Voice/Vision Holocaust Survivor Oral History Archive

Peri Berki - December 9, 1983

Communicating with German Soldiers

And you were, again, this section was non-Jewish...

This was a very, a proletariat section.

and you were able to live there as a non-Jew.

Yeah, sure. All the time I lived as a non-Jew. Nobody asked me, nobody asked my religion, if I was free and I lived there, I couldn't have been anyone else

I see.

and I didn't look Jewish. And I, as they used to tell me, Peroshka, put on your Gentile coat. I dressed plainly and I made my hair very plain. And just, I assimilated. And I, nobody ever suggested that I am a Jew. And, now this reminds me, when we still were in this village, you know, and the German army I told you they were building the airfield. And the, the German soldiers came to this little village to buy vegetables and things like, and food. And I helped them, I was the interpreter because I talked, it was a German. But nobody suggested I'm a Jew naturally. I wouldn't be there is I was a Jew. So I helped them to, to do the shopping...

You helped...

to interpret into German because I spoke German and the peasant didn't speak German.

But were you...

Is it clear?

Yes, but did you volunteer to do this?

I volunteered.

Why? To prove your...

To help them. No, not... It, it was just natural, I was a Gentile. I never, never was afraid that I am, I looked Jewish, otherwise. I wouldn't...

But how did you feel communicating with the Germans who were enemies? I mean, how did you feel about that?

I just, I can't tell you. This was for life saving.

Yeah, so you did it prove...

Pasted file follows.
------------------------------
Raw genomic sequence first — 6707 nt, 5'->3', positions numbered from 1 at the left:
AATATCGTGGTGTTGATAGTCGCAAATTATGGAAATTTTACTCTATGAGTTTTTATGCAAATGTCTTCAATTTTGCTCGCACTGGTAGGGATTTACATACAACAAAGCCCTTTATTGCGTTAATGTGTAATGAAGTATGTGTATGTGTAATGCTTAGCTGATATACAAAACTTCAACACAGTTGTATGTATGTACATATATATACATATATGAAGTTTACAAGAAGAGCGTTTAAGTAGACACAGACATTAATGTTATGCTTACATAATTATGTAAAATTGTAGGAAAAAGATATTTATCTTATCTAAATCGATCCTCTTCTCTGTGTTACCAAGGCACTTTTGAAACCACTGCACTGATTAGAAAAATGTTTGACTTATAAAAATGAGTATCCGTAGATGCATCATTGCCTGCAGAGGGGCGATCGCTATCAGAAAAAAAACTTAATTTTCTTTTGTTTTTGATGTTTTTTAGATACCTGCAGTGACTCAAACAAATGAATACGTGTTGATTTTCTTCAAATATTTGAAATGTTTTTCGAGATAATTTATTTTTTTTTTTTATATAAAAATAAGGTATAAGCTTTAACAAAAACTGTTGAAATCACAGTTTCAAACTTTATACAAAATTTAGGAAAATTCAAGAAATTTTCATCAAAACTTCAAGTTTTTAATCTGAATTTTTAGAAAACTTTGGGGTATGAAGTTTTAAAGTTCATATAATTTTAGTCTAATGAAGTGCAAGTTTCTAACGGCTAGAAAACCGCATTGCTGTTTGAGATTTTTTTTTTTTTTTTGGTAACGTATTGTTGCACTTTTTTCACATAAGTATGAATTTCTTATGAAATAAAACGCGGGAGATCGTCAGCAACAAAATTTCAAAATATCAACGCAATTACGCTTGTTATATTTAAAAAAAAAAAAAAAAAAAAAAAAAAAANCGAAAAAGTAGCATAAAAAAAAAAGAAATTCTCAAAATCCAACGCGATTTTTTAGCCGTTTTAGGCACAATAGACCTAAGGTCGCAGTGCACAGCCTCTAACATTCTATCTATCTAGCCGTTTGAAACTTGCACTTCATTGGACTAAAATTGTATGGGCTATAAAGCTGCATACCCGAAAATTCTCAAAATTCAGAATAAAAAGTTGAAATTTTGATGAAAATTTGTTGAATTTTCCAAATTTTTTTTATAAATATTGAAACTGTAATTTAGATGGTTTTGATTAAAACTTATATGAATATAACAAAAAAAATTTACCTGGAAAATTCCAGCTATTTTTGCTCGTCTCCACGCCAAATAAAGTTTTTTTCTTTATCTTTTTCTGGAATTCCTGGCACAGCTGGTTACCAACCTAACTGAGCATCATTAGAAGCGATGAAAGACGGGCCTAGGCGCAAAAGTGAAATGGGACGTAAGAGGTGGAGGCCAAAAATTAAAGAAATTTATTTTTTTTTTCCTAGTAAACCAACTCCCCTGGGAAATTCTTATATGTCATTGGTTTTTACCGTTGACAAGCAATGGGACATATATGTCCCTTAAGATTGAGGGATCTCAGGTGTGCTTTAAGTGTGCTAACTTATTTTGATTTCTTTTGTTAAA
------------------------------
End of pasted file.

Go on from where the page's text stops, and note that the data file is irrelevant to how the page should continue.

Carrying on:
Yeah, yeah.

that you were a Gentile.

And so, in fact, and after, one day when we were shopping, one of the soldiers invited for a, for a, for a beer. And I went with him into a, into a inn. It's natural.

Didn't you? You liked it?

I wasn't afraid. Yeah, I liked it. It was, it gave me a lot of satisfaction. That's why I said, I've always prided myself how well I do. This is like a spy.


You know, a spy can be a spy only who can adjust himself or herself to many circumstances. In fact, so we went with this, the reason I'm telling you, I had a reason, besides that it's interesting itself that I went and had a drink. My son was sitting at another table, and he looks there and he said, this, isn't that a Jewish boy, he looks like Jewish, 'cause he had curly hair.

Your son said that about another child.

Yeah—pardon me?

Your son said this about—oh, oh, the officer said, about your son.

About my son. And I said, but he's my son. Oh, that's different.


Can you imagine that? I'd like to say. This is how we live.

But didn't you, I come back to the question, didn't you feel some hatred for this... I mean, how could you have a beer with a German who was, you know? Didn't you feel disgusted?

This had all to do with survival. I didn't, I don't remember, I don't remember that I had other, I don't remember. I was just occupied with our...


our survival. We didn't feel for, other people. I can't...

You didn't think, you just...

I don't remember that I hated them. But when...

Did you worry?

when something happened like that, this was only that, you see they proved my theory that everybody's an anti-Semite. That, that was my feeling. This was a proof that the people anti-Semitic. Although there were people who helped us.


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